Analyzing health outcomes of 10,000 children born in Bristol, England, in the early 1990s, researchers at the U.K.’s University of Bristol found that common indicators of ear and upper respiratory tract infection are more frequent in young children later diagnosed with autism or who have “extreme levels of autistic traits.” These associations may be important, the researchers say, because the signs of ear-nose-throat infections may be early markers of increased autism risk. “They may inform the origins of autism, or they may highlight co-occurring conditions that if treated may lead to a better quality of life for children with autism,” they write. (Note: The complicated science and thorny ethics of early detection of autism was also the subject of a proto.life investigative feature earlier this month.) BMJ Open
One of the keys to personalized or precision medicine is data. Knowing your genomic risk profile, the specific genetic makeup of your tumor, or the exact pattern of metabolic changes in your bloodstream enables you and your doctors to use the modern tools of precision medicine and make the most of your disease diagnosis, treatment, or prevention. A new study by researchers at University of Groningen in the Netherlands suggests another piece of data that could help maximize the impact of clinical therapies —circadian changes to melatonin levels. They showed they could use machine learning to estimate the fluctuations in these levels throughout the day from just one or two optimally timed blood samples. If this proves relevant, it could help inform the best schedule for individuals to take their medication for maximal benefit—an approach known as “clocking the drug.” PNAS
Researchers at MIT and Brigham and Women’s Hospital in Boston have developed a capsule they call an “electoceutical.” Inspired in its design by the water-wicking skin of the “thorny devil” lizard Moloch horridus, the capsule is capable of displacing fluids in the stomach. Wrapped in wires, it can then induce an electric current that modulates nerve cells inside the gastrointestinal (GI) tract. In experiments involving pigs, they showed that the currents can stimulate the release of the hormone ghrelin. “We anticipate that this device could be used to treat metabolic, GI, and neuropsychiatric disorders noninvasively with minimal off-target effects,” they write. Science Robotics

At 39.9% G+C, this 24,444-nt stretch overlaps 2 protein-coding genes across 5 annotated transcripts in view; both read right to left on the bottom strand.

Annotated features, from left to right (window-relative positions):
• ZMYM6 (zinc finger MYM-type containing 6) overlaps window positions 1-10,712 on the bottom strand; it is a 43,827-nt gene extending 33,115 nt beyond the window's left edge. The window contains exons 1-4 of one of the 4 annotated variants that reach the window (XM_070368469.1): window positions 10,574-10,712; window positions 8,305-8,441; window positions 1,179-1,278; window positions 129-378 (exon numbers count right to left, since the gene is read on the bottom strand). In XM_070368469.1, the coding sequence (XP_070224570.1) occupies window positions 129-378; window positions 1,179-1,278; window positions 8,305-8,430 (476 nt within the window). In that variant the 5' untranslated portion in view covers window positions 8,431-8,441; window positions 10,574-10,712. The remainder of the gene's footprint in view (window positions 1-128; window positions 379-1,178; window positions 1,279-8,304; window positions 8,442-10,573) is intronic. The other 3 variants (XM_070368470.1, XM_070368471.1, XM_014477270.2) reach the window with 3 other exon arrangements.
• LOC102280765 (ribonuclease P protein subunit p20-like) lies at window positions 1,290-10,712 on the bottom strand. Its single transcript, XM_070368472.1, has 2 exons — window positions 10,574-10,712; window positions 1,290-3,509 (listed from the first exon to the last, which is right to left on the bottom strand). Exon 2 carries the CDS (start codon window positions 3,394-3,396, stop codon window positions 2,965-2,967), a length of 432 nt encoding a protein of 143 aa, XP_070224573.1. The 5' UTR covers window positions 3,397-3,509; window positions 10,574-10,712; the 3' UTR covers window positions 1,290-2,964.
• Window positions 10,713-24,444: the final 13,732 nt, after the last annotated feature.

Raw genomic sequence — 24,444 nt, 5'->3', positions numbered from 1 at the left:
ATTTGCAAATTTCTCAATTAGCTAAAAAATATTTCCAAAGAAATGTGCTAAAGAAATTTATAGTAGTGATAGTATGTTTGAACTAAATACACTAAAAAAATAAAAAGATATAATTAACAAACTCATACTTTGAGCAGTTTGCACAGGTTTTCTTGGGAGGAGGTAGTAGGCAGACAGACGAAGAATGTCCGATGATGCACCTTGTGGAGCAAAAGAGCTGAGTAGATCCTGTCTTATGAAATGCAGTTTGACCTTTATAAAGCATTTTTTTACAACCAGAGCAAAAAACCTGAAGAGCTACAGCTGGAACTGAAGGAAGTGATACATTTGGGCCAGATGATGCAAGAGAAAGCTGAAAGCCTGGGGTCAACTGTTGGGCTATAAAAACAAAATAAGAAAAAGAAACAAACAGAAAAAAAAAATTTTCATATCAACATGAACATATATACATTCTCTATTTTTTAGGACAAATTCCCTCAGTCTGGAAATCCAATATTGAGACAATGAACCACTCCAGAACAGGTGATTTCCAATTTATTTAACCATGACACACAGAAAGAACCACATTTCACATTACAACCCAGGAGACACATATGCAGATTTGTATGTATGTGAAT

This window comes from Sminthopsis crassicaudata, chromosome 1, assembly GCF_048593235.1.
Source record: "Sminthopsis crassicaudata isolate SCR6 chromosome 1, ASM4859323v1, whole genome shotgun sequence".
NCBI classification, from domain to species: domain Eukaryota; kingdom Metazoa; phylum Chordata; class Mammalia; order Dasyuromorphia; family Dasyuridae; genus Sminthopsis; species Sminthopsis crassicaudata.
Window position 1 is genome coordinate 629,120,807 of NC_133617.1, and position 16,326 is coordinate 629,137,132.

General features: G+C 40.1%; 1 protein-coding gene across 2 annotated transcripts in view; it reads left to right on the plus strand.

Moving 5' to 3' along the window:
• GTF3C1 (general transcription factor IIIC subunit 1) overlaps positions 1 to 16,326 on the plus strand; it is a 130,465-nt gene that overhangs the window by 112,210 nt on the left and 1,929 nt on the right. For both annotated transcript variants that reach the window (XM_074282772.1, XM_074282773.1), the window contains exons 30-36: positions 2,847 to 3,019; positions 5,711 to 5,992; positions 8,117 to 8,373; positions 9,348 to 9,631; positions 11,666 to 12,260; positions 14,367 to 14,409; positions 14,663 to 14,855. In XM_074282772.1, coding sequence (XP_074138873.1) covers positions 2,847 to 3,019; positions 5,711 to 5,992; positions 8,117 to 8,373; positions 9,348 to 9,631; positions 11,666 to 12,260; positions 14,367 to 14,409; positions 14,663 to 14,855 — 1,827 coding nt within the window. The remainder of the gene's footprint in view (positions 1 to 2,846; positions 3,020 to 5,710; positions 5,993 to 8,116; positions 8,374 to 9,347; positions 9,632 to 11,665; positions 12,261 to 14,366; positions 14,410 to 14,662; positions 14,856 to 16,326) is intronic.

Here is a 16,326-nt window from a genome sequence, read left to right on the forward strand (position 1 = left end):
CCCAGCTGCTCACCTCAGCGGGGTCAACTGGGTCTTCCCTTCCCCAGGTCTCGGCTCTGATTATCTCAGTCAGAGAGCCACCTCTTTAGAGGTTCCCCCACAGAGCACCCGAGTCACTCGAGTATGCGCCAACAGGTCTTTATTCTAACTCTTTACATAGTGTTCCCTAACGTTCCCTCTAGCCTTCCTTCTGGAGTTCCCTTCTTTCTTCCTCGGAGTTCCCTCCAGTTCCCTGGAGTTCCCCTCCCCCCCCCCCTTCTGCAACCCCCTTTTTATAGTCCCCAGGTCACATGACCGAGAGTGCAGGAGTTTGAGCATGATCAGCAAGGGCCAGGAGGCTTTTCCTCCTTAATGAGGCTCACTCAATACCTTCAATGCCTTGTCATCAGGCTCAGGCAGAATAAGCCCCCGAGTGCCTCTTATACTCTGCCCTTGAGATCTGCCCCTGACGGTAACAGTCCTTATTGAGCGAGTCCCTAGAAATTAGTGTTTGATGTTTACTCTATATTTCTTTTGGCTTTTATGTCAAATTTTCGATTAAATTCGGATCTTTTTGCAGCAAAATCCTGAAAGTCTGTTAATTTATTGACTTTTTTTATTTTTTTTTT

One of the problems with distributing COVID-19 vaccines around the world is cold storage. The need to keep fragile RNA vaccines frozen so they remain potent is a tough logistical challenge. Another is the lack of health workers at the end of the distribution chain to administer the shots. Now scientists at MIT have a solution they say could address both problems. They developed a mobile printer for fabricating microneedle patches containing a vaccine. In laboratory studies they showed the patches are shelf-stable, keeping RNA vaccines viable at room temperature for months. They say the patches are so simple to administer, people could potentially vaccinate themselves in low-income settings. If the approach proves effective in remote field settings, it could be used to more effectively distribute vaccines for future outbreaks of variant coronavirus strains or other infectious diseases. Nature Biotechnology
A panel of experts convened by the American Heart Association has issued a statement this week ranking 10 popular types of diets in the United States on a heart-healthy scale. Reviewing available clinical studies involving these diets, the group places them into four tiers. Some, including the Mediterranean, Nordic, and Baltic diets—with their abundance of veggies, nuts, lean meats, and fish—fared well, making the top tier in terms of cardiovascular health. Others like the Atkins and paleo diets, which restrict fruit, whole grains, and legumes—but not saturated fats—did poorly. They were ranked among the lowest in terms of heart health. However, the statement is intended to guide doctors and consumers solely on the basis of the cardiovascular health merits of the diets, the experts write, without consideration for other significant factors, such as cost, or the ability to help someone lose weight for instance. Circulation
Researchers at Ohio State University in Columbus have analyzed why people choose to take photos as selfies rather than shoot a scene straight from the camera, and they have found the difference amounts to meaning. Photographing a scene with a camera as you see it better depicts the scene itself, but capturing the same scene as a selfie allows people to better connect with the deeper meaning of the photographed event in their lives. Analyzing the results of six studies, the researchers found that people instinctively do one or the other depending on their goal for the photograph—whether to capture a scene or to capture a memory. They also found how well people like their photos is determined by whether the selfie versus non-selfie perspective matches that goal. Social Psychological and Personality Science
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